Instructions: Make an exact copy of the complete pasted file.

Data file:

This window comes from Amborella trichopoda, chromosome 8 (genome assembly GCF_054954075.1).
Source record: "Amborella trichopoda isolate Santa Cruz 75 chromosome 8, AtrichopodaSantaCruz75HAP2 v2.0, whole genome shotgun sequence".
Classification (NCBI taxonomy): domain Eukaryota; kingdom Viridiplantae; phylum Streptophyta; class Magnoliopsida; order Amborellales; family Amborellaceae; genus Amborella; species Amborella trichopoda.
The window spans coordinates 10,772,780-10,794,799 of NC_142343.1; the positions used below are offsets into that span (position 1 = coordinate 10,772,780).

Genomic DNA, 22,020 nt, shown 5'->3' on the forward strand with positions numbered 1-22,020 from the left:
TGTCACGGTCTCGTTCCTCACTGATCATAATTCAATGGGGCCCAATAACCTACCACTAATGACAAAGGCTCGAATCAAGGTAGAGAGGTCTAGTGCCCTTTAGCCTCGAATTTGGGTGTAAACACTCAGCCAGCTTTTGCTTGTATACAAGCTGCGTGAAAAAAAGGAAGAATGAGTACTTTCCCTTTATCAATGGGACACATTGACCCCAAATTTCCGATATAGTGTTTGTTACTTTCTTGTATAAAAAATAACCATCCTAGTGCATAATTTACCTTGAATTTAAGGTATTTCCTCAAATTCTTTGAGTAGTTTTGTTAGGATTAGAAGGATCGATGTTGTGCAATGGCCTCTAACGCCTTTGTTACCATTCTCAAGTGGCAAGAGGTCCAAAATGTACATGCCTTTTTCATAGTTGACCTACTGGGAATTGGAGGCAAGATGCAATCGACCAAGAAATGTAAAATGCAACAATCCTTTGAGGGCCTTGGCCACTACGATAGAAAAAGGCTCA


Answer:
This window comes from Amborella trichopoda, chromosome 8 (genome assembly GCF_054954075.1).
Source record: "Amborella trichopoda isolate Santa Cruz 75 chromosome 8, AtrichopodaSantaCruz75HAP2 v2.0, whole genome shotgun sequence".
Classification (NCBI taxonomy): domain Eukaryota; kingdom Viridiplantae; phylum Streptophyta; class Magnoliopsida; order Amborellales; family Amborellaceae; genus Amborella; species Amborella trichopoda.
The window spans coordinates 10,772,780-10,794,799 of NC_142343.1; the positions used below are offsets into that span (position 1 = coordinate 10,772,780).

Genomic DNA, 22,020 nt, shown 5'->3' on the forward strand with positions numbered 1-22,020 from the left:
TGTCACGGTCTCGTTCCTCACTGATCATAATTCAATGGGGCCCAATAACCTACCACTAATGACAAAGGCTCGAATCAAGGTAGAGAGGTCTAGTGCCCTTTAGCCTCGAATTTGGGTGTAAACACTCAGCCAGCTTTTGCTTGTATACAAGCTGCGTGAAAAAAAGGAAGAATGAGTACTTTCCCTTTATCAATGGGACACATTGACCCCAAATTTCCGATATAGTGTTTGTTACTTTCTTGTATAAAAAATAACCATCCTAGTGCATAATTTACCTTGAATTTAAGGTATTTCCTCAAATTCTTTGAGTAGTTTTGTTAGGATTAGAAGGATCGATGTTGTGCAATGGCCTCTAACGCCTTTGTTACCATTCTCAAGTGGCAAGAGGTCCAAAATGTACATGCCTTTTTCATAGTTGACCTACTGGGAATTGGAGGCAAGATGCAATCGACCAAGAAATGTAAAATGCAACAATCCTTTGAGGGCCTTGGCCACTACGATAGAAAAAGGCTCA